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Excerpt from Oral History Interview with Joanne Peerman, February 24, 2001. Interview K-0557. Southern Oral History Program Collection (#4007) See Entire Interview >>

Black students seek to integrate student activities

Participating in protests made Peerman and her fellow African American students feel powerful, she recalls in this excerpt. This sense of power animated her determination to completely integrate Chapel Hill High School, club by club.

Citing this Excerpt

Oral History Interview with Joanne Peerman, February 24, 2001. Interview K-0557. Southern Oral History Program Collection (#4007) in the Southern Oral History Program Collection, Southern Historical Collection, Wilson Library, University of North Carolina at Chapel Hill.

Full Text of the Excerpt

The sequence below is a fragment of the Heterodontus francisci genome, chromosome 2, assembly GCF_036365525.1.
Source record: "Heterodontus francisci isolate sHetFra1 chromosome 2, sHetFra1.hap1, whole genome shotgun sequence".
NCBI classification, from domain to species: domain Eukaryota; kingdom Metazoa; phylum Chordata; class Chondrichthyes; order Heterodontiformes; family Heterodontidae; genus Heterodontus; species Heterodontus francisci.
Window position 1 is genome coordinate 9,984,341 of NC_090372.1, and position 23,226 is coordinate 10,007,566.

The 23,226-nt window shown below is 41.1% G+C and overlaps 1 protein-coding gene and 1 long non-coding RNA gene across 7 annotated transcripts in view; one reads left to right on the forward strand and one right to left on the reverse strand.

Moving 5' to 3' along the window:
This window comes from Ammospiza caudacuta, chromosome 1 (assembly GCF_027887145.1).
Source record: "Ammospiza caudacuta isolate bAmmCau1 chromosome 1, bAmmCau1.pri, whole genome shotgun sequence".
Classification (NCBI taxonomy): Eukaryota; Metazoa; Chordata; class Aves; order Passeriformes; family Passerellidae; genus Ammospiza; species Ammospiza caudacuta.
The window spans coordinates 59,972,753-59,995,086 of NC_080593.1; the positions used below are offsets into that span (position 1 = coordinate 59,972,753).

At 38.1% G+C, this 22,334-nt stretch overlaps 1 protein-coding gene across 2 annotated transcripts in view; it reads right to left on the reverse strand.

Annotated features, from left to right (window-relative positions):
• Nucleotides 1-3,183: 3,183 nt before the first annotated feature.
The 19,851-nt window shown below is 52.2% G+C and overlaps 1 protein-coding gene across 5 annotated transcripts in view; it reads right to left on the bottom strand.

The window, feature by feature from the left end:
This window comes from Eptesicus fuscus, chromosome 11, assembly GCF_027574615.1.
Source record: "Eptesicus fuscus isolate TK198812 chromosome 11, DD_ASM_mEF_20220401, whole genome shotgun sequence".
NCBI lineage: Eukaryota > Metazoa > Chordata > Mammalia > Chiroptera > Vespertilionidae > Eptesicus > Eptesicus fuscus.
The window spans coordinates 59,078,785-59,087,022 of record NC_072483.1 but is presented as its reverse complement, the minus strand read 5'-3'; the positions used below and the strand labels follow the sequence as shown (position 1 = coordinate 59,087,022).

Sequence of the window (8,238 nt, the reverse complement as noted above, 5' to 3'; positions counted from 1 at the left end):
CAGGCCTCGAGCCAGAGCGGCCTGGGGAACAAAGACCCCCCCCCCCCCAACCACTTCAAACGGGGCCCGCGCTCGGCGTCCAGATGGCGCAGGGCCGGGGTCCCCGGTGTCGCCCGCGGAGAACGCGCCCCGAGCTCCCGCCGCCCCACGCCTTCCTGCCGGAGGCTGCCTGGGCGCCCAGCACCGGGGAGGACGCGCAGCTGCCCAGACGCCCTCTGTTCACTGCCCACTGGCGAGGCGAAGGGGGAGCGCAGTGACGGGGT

BG: We haven’t talked about Chapel Hill High School. You went to the high school in ’70? JP: ’70 to ’73. BG: And that was after the riots had occurred? JP: Yes. BG: Can you remember what it was like, at Chapel Hill High School? JP: It was pretty normal I guess. I think that the riots of sit-ins or marches had paved the way so that when we got out there we did have more voice and more representation on various clubs and squads. I was a cheerleader in high school for two years there. It was basically all right. We felt very powerful. We felt like we had made change, we had made our stand. The news was full of information on black things going on around the country. We felt we were right in there with it. We were comfortable. We didn’t feel intimidated or anything. We felt it was our school as much as theirs. We all came there together. We didn’t feel like it was their school. It was a new school so it was new to both races. BG: Did you feel the walls that people have described between the races in the high school? JP: Not really. I didn’t because I had that attitude of always forcing my way into anything that was all-white or anything that tried to keep black people out. If this was supposed to be integration, we’re going to integrate this sucker, you know. We’re going to make sure there’s a black person, if it’s just one token black person. We’re going to be sitting in there listening so you all are not planning on, you know, poisoning the lunches on Friday or whatever. We just felt like we had to have our nose in as much as we could.